Their travels are punctuated by their voice-overs in thick eastern European accents informing us on where they stand, their voices telling us in fairly decent English exactly what's going on as they struggle with the language within the film creating an odd contradiction of linguistic ability. If the narration is from the future, post-misadventures, then that drains whatever very little suspense there is prior to the getting to the finish line. A continuous updating of their cash situation to annoying cash register noises is also apparent, working the first time before wearing out its welcome; an idea the film itself appears to tire of before dropping completely. With London their oyster and money seemingly to be made every-which way, thus begins the tale of these two people delivered under a canopy of lively, jovial, knock-about crime comedy frills in the form of a mock self-help video. In short, it falls hopelessly flat with very little of anything achieved. The film's title is particularly grating, the dropping of the 'e' and the 'r' for sake of an 'a' immediately draws our attention to a self-conscious sense of being "hip" without, I don't think, a hint of irony.
There appears to be this central tract to proceedings which reads something along the lines of the expecting of the audience to get behind these cocksure immigrants whom are coming over and wanting to rip off British natives in an attempt to win big. When everything goes haplessly wrong, the film ill-thinkingly expects our sympathy. It's unfortunate that the majority of people who'll now come to view the film a few years after its release are doing so in the current climate of problems linked to immigration and unemployment; Bigga Than Ben coming to more presently resemble a really misjudged novelty idea that asks us to respect the treating of job hunting and money garnering beneath this canopy of light crime infused comedy led by a pair of idiots.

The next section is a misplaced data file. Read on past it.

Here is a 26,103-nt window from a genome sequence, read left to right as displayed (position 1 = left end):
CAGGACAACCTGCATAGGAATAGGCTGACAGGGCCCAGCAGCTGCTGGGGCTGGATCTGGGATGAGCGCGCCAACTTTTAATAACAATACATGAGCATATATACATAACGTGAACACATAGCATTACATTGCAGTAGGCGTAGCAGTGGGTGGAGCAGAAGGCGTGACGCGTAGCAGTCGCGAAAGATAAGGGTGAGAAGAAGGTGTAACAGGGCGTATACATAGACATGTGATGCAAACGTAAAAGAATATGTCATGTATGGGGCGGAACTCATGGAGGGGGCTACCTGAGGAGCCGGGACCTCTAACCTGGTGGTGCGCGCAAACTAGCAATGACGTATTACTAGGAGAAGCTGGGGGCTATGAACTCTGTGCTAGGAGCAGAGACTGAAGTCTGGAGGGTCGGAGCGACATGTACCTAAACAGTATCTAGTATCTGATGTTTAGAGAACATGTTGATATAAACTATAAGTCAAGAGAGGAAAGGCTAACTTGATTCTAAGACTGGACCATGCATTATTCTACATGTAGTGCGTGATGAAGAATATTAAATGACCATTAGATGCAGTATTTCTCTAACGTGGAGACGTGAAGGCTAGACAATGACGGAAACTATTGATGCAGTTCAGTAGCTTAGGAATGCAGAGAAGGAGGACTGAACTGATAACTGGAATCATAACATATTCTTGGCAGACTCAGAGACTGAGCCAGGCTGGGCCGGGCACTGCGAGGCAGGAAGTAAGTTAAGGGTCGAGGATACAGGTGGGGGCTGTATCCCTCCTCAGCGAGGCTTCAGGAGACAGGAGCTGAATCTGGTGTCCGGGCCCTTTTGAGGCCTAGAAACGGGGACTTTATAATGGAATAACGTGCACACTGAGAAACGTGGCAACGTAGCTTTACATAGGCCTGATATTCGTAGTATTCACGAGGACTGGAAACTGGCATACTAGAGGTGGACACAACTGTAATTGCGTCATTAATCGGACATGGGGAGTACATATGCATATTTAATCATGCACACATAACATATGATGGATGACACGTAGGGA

Halewood struggles with whatever narrative, if any, was embedded within the text she's adapting; the two leads are caricature non-events breezing their way through a piece seriously lacking in any kind of insight or plot. They hop from scene to scene, robbing; thieving; fare dodging; drinking and wanting to get involved with women, none of it really mattering in terms of the order of it playing out with the gradual bringing of everything around so as to demonise the actions of these two landing heavily when drug addiction and the missing of a girlfriend back home appears to sabotage their dream. It's difficult to take a film entitled Bigga Than Ben seriously; even more-so, one which asks us to weep for bawdy immigrants arriving in a nation expecting everything and getting nothing. Little is done to round the characters; very little of any interest is said and the wallowing in the sort of content for the first two thirds before cheaply rounding everything off in an act of obligatory confirmation in the mould of: "by the way, none of the above is recommended" just confirms what a dramatic dead zone the whole thing is. The film is decidedly much Lessa Than anywhere near slightly interesting, as it whittles away centralising on two people Thicka Than any two short planks you're willing to nominate.